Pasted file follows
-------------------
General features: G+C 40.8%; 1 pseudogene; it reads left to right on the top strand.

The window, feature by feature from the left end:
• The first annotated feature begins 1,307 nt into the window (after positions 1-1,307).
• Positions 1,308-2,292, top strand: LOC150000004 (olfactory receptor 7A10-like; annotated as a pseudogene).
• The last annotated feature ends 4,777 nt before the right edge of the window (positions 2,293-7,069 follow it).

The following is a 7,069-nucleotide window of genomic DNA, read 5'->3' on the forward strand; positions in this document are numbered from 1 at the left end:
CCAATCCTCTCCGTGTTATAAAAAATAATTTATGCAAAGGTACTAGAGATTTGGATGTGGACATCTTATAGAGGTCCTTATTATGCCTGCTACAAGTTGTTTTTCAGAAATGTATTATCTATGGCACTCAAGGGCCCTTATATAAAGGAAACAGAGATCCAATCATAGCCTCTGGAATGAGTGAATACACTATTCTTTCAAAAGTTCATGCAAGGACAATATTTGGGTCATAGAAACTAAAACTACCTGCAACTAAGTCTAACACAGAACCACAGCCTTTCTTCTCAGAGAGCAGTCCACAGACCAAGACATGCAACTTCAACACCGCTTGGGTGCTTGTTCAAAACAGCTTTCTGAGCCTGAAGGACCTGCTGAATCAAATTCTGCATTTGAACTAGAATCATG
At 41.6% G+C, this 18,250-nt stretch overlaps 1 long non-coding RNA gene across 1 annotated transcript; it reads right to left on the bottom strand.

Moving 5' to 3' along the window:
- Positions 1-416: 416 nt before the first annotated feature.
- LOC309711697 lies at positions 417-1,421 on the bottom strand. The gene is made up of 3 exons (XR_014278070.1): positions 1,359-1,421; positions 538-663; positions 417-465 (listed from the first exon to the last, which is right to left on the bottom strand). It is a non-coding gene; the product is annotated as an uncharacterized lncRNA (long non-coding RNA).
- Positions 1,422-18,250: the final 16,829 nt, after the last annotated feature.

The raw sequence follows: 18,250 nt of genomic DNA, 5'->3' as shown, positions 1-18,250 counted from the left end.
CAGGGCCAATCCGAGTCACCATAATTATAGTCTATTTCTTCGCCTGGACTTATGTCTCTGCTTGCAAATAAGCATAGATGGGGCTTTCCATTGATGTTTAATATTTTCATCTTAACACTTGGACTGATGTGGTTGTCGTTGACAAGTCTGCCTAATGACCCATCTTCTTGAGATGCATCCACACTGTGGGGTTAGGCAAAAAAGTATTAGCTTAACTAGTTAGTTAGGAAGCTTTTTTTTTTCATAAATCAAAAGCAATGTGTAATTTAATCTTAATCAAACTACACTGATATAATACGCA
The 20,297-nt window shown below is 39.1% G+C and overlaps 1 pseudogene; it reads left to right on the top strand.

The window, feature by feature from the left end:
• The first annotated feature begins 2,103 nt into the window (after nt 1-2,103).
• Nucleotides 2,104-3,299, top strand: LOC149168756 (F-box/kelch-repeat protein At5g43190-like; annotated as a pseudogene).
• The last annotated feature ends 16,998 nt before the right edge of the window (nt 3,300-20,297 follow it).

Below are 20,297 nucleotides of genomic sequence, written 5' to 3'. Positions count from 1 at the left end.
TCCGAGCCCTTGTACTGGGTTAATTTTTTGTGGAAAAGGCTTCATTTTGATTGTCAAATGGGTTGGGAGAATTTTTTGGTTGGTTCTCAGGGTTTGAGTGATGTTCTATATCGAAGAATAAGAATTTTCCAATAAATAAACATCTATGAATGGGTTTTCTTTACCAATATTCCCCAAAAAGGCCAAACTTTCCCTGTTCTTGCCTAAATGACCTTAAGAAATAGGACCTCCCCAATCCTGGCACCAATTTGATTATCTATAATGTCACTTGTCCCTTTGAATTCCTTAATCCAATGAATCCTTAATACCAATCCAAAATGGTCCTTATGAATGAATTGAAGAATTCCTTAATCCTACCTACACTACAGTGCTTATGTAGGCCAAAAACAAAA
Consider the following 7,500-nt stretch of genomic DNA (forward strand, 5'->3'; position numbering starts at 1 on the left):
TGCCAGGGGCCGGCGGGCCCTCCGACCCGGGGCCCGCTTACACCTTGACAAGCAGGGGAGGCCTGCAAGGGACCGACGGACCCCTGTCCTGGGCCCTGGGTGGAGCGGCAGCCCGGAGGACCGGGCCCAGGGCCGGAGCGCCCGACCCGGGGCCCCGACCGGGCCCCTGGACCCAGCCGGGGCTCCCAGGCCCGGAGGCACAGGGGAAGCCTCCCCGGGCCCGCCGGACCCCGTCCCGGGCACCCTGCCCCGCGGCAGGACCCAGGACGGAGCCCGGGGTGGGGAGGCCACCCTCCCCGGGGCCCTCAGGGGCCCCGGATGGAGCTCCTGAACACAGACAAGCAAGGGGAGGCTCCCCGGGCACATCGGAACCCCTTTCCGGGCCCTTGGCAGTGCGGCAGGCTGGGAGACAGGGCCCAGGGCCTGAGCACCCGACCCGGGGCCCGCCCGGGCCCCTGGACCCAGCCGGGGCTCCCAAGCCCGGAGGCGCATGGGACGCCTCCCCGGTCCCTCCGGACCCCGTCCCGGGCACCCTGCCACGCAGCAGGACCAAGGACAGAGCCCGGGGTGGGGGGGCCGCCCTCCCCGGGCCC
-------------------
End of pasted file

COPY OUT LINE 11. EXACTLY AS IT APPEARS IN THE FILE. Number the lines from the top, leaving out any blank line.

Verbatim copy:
- LOC309711697 lies at positions 417-1,421 on the bottom strand. The gene is made up of 3 exons (XR_014278070.1): positions 1,359-1,421; positions 538-663; positions 417-465 (listed from the first exon to the last, which is right to left on the bottom strand). It is a non-coding gene; the product is annotated as an uncharacterized lncRNA (long non-coding RNA).